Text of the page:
[0, 6]


Notice that defining base such that it returns a single value can be extremely inefficient in terms of performance when the intervals are "far apart" each other (i.e., when the gaps between atomic intervals are large).

Finally, iteration can be performed in reverse order by specifying reverse=True.

>>> list(P.iterate(P.closed(0, 3), step=-1, reverse=True))  # Mind step=-1
[3, 2, 1, 0]
>>> list(P.iterate(P.closed(0, 3), step=-2, reverse=True))  # Mind step=-2
[3, 1]


Again, this library does not make any assumption about the objects being used in an interval, as long as they are comparable. However, it is not always possible to provide a meaningful value for step (e.g., what would be the step between two consecutive characters?). In these cases, a callable can be passed instead of a value. This callable will be called with the current value, and is expected to return the next possible value.

>>> list(P.iterate(P.closed('a', 'd'), step=lambda d: chr(ord(d) + 1)))
['a', 'b', 'c', 'd']
>>> # Since we reversed the order, we changed "+" to "-" in the lambda.
>>> list(P.iterate(P.closed('a', 'd'), step=lambda d: chr(ord(d) - 1), reverse=True))
['d', 'c', 'b', 'a']


Map intervals to data

The library provides an IntervalDict class, a dict-like data structure to store and query data along with intervals. Any value can be stored in such data structure as long as it supports equality.

>>> d = P.IntervalDict()
>>> d[P.closed(0, 3)] = 'banana'
>>> d[4] = 'apple'
>>> d
{[0,3]: 'banana', [4]: 'apple'}


When a value is defined for an interval that overlaps an existing one, it is automatically updated to take the new value into account:

>>> d[P.closed(2, 4)] = 'orange'
>>> d
{[0,2): 'banana', [2,4]: 'orange'}


An IntervalDict can be queried using single values or intervals. If a single value is used as a key, its behaviour corresponds to the one of a classical dict:

>>> d[2]
'orange'
>>> d[5]  # Key does not exist
Traceback (most recent call last):
...
KeyError: 5
>>> d.get(5, default=0)
0


When the key is an interval, a new IntervalDict containing the values for the specified key is returned:

>>> d[~P.empty()]  # Get all values, similar to d.copy()
{[0,2): 'banana', [2,4]: 'orange'}
>>> d[P.closed(1, 3)]
{[1,2): 'banana', [2,3]: 'orange'}
>>> d[P.closed(-2, 1)]
{[0,1]: 'banana'}
>>> d[P.closed(-2, -1)]
{}


By using .get, a default value (defaulting to None) can be specified. This value is used to "fill the gaps" if the queried interval is not completely covered by the IntervalDict:

>>> d.get(P.closed(-2, 1), default='peach')
{[-2,0): 'peach', [0,1]: 'banana'}
>>> d.get(P.closed(-2, -1), default='peach')
{[-2,-1]: 'peach'}
>>> d.get(P.singleton(1), default='peach')  # Key is covered, default is not used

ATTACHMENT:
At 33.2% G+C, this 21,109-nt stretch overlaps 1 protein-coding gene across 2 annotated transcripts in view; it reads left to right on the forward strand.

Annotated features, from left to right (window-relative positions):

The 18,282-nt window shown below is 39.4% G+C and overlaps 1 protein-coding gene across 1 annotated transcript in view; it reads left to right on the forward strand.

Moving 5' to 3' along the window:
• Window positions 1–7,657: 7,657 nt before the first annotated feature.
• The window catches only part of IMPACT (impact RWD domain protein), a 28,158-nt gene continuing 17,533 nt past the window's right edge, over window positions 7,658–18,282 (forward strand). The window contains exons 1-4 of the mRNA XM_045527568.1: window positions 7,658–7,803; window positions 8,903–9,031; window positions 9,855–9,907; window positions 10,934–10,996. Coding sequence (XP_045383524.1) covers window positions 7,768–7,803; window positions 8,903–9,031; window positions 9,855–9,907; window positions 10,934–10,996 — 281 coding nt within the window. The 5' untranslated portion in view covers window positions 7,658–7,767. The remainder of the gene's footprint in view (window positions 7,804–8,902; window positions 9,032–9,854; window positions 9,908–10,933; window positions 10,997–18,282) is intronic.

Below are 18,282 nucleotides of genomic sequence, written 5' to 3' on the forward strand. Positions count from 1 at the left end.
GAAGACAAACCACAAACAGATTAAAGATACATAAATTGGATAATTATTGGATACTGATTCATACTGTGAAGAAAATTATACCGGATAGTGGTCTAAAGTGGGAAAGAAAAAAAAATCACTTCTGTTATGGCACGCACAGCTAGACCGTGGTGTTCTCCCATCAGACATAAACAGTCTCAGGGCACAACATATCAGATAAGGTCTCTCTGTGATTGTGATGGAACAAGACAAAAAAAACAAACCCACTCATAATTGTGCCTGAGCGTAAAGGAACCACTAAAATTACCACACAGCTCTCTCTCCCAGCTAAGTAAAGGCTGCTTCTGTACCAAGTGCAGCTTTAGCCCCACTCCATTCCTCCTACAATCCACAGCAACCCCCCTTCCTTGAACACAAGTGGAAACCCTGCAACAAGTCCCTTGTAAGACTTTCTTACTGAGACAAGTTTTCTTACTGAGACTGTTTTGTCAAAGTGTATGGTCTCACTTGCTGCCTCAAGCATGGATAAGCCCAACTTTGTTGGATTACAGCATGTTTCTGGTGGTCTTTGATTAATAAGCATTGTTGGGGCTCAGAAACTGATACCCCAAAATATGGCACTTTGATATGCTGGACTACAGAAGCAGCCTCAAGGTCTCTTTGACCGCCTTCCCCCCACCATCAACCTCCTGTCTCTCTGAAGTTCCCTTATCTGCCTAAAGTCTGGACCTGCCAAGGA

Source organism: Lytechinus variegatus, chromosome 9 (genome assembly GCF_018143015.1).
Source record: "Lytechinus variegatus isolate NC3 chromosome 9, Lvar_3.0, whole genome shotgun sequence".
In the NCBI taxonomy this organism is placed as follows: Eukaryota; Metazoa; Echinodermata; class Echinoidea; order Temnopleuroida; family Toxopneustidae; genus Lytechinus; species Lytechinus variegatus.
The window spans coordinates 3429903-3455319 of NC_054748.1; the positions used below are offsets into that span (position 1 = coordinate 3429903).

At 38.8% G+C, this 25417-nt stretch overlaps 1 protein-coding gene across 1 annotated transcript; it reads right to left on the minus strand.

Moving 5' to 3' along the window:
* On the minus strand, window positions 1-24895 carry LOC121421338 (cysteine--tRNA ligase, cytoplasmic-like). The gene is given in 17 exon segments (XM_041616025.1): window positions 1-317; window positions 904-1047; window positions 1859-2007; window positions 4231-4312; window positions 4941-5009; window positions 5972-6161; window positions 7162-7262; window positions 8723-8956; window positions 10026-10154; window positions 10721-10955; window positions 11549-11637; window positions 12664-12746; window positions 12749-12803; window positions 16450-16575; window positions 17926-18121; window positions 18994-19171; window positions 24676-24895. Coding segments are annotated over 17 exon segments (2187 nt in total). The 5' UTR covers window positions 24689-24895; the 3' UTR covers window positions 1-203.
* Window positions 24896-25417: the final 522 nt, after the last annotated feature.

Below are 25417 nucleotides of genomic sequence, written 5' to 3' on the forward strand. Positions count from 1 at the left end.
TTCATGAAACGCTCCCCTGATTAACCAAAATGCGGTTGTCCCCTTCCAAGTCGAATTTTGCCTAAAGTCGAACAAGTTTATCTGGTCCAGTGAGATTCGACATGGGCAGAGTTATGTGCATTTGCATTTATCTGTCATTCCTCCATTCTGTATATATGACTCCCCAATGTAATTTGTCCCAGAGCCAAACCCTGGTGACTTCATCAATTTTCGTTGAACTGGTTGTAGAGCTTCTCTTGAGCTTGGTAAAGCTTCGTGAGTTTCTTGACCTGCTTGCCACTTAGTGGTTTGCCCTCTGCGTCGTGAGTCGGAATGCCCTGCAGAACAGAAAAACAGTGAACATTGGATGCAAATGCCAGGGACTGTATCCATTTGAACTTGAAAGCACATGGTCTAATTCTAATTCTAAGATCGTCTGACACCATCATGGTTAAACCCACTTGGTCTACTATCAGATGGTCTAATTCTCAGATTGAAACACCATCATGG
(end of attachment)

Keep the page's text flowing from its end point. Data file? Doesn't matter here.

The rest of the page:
{[1]: 'banana'}


For convenience, an IntervalDict provides a way to look for specific data values. The .find method always returns a (possibly empty) Interval instance for which given value is defined:

>>> d.find('banana')
[0,2)
>>> d.find('orange')
[2,4]
>>> d.find('carrot')
()


The active domain of an IntervalDict can be retrieved with its .domain method. This method always returns a single Interval instance, where .keys returns a sorted view of disjoint intervals.

>>> d.domain()
[0,4]
>>> list(d.keys())
[[0,2), [2,4]]
>>> list(d.values())
['banana', 'orange']
>>> list(d.items())
[([0,2), 'banana'), ([2,4], 'orange')]


The .keys, .values and .items methods return exactly one element for each stored value (i.e., if two intervals share a value, they are merged into a disjunction), as illustrated next. See #44 to know how to obtained a sorted list of atomic intervals instead.

>>> d = P.IntervalDict()
>>> d[P.closed(0, 1)] = d[P.closed(2, 3)] = 'peach'
>>> list(d.items())
[([0,1] | [2,3], 'peach')]


Two IntervalDict instances can be combined together using the .combine method. This method returns a new IntervalDict whose keys and values are taken from the two source IntervalDict. Values corresponding to non-intersecting keys are simply copied, while values corresponding to intersecting keys are combined together using the provided function, as illustrated hereafter:

>>> d1 = P.IntervalDict({P.closed(0, 2): 'banana'})
>>> d2 = P.IntervalDict({P.closed(1, 3): 'orange'})
>>> concat = lambda x, y: x + '/' + y
>>> d1.combine(d2, how=concat)
{[0,1): 'banana', [1,2]: 'banana/orange', (2,3]: 'orange'}


Resulting keys always correspond to an outer join. Other joins can be easily simulated by querying the resulting IntervalDict as follows:

>>> d = d1.combine(d2, how=concat)
>>> d[d1.domain()]  # Left join
{[0,1): 'banana', [1,2]: 'banana/orange'}
>>> d[d2.domain()]  # Right join